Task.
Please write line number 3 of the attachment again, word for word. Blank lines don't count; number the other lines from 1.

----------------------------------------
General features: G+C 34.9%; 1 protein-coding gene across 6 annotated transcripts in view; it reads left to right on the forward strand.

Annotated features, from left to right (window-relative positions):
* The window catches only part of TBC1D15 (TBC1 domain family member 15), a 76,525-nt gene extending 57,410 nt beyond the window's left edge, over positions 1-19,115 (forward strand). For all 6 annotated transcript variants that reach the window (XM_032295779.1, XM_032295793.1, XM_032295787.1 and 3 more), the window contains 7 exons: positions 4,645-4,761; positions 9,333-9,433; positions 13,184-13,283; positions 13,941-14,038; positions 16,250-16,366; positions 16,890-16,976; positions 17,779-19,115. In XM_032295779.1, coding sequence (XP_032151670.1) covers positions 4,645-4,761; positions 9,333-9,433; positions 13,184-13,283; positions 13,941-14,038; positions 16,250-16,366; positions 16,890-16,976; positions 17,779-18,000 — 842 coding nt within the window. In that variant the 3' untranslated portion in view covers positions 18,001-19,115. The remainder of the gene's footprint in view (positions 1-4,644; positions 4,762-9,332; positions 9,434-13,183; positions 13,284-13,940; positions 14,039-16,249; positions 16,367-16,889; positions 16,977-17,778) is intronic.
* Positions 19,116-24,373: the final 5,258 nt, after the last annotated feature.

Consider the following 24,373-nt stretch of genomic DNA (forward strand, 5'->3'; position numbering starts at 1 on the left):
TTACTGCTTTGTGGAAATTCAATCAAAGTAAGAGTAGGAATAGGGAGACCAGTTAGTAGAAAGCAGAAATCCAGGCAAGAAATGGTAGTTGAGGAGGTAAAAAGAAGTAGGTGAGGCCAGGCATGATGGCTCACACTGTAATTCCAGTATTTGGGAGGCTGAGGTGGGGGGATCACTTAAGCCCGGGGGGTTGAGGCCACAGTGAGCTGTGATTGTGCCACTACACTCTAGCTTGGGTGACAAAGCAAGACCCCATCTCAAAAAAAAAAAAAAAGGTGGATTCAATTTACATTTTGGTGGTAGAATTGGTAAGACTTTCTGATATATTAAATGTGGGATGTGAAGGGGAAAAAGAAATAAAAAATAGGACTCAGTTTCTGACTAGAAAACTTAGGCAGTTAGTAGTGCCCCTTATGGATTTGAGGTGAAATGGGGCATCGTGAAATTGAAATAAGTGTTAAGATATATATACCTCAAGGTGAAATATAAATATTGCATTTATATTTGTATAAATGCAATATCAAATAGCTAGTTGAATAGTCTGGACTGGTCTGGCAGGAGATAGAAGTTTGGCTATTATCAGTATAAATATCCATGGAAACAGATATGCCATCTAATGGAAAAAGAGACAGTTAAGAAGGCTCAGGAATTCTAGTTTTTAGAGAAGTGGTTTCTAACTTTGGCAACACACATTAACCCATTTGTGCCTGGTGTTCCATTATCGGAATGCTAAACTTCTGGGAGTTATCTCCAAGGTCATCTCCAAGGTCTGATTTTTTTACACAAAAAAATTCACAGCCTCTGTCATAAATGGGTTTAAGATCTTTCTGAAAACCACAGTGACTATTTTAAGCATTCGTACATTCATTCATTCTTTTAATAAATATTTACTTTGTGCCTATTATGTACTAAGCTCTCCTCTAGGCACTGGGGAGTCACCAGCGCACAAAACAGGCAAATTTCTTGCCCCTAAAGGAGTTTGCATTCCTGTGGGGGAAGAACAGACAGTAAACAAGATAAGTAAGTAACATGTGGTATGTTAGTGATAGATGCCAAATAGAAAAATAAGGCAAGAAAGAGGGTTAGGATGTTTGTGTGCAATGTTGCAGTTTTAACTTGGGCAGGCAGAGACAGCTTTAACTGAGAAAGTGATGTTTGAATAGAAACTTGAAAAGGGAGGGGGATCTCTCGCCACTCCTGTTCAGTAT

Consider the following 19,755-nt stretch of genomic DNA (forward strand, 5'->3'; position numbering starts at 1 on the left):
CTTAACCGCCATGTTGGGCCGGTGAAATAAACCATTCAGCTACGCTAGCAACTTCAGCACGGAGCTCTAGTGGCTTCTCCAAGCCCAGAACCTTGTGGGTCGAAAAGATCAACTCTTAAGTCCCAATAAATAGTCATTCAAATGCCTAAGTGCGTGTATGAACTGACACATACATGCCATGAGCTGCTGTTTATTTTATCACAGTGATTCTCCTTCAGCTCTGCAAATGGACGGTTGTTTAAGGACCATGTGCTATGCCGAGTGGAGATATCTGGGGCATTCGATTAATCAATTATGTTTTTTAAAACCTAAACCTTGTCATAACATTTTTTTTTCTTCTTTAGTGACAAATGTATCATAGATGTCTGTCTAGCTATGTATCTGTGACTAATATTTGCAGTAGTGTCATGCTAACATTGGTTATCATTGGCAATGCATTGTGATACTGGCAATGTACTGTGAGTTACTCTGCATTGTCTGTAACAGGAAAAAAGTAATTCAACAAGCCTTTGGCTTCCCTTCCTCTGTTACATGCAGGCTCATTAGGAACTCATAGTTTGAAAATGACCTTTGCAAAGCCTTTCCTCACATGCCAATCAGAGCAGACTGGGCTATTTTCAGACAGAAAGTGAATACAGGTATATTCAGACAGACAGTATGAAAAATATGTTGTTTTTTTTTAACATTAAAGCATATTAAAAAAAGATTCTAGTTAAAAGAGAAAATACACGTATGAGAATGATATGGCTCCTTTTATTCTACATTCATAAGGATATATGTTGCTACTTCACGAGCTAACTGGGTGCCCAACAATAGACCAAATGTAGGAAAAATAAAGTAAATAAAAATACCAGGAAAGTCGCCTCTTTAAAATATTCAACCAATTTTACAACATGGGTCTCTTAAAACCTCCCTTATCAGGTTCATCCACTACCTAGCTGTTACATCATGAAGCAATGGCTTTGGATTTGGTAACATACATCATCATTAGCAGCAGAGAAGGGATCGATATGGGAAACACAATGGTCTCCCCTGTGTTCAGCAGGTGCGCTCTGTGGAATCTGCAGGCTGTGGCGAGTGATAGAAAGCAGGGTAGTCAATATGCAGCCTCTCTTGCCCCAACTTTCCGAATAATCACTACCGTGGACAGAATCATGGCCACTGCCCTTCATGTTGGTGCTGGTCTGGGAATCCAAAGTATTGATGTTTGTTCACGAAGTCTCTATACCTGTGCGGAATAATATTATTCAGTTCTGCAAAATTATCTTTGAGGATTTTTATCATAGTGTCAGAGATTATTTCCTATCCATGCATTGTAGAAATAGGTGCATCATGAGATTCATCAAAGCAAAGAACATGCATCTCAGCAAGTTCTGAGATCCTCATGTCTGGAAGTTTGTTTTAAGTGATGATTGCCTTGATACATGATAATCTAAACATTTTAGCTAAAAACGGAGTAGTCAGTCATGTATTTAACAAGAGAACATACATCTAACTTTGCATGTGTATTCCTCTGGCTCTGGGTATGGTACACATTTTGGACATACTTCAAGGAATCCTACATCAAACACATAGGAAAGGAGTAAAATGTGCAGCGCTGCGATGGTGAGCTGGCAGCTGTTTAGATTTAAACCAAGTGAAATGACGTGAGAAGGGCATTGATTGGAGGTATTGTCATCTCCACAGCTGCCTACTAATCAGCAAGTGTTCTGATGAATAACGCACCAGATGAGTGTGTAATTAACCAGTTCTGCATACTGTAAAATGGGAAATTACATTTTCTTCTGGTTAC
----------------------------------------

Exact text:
* The window catches only part of TBC1D15 (TBC1 domain family member 15), a 76,525-nt gene extending 57,410 nt beyond the window's left edge, over positions 1-19,115 (forward strand). For all 6 annotated transcript variants that reach the window (XM_032295779.1, XM_032295793.1, XM_032295787.1 and 3 more), the window contains 7 exons: positions 4,645-4,761; positions 9,333-9,433; positions 13,184-13,283; positions 13,941-14,038; positions 16,250-16,366; positions 16,890-16,976; positions 17,779-19,115. In XM_032295779.1, coding sequence (XP_032151670.1) covers positions 4,645-4,761; positions 9,333-9,433; positions 13,184-13,283; positions 13,941-14,038; positions 16,250-16,366; positions 16,890-16,976; positions 17,779-18,000 — 842 coding nt within the window. In that variant the 3' untranslated portion in view covers positions 18,001-19,115. The remainder of the gene's footprint in view (positions 1-4,644; positions 4,762-9,332; positions 9,434-13,183; positions 13,284-13,940; positions 14,039-16,249; positions 16,367-16,889; positions 16,977-17,778) is intronic.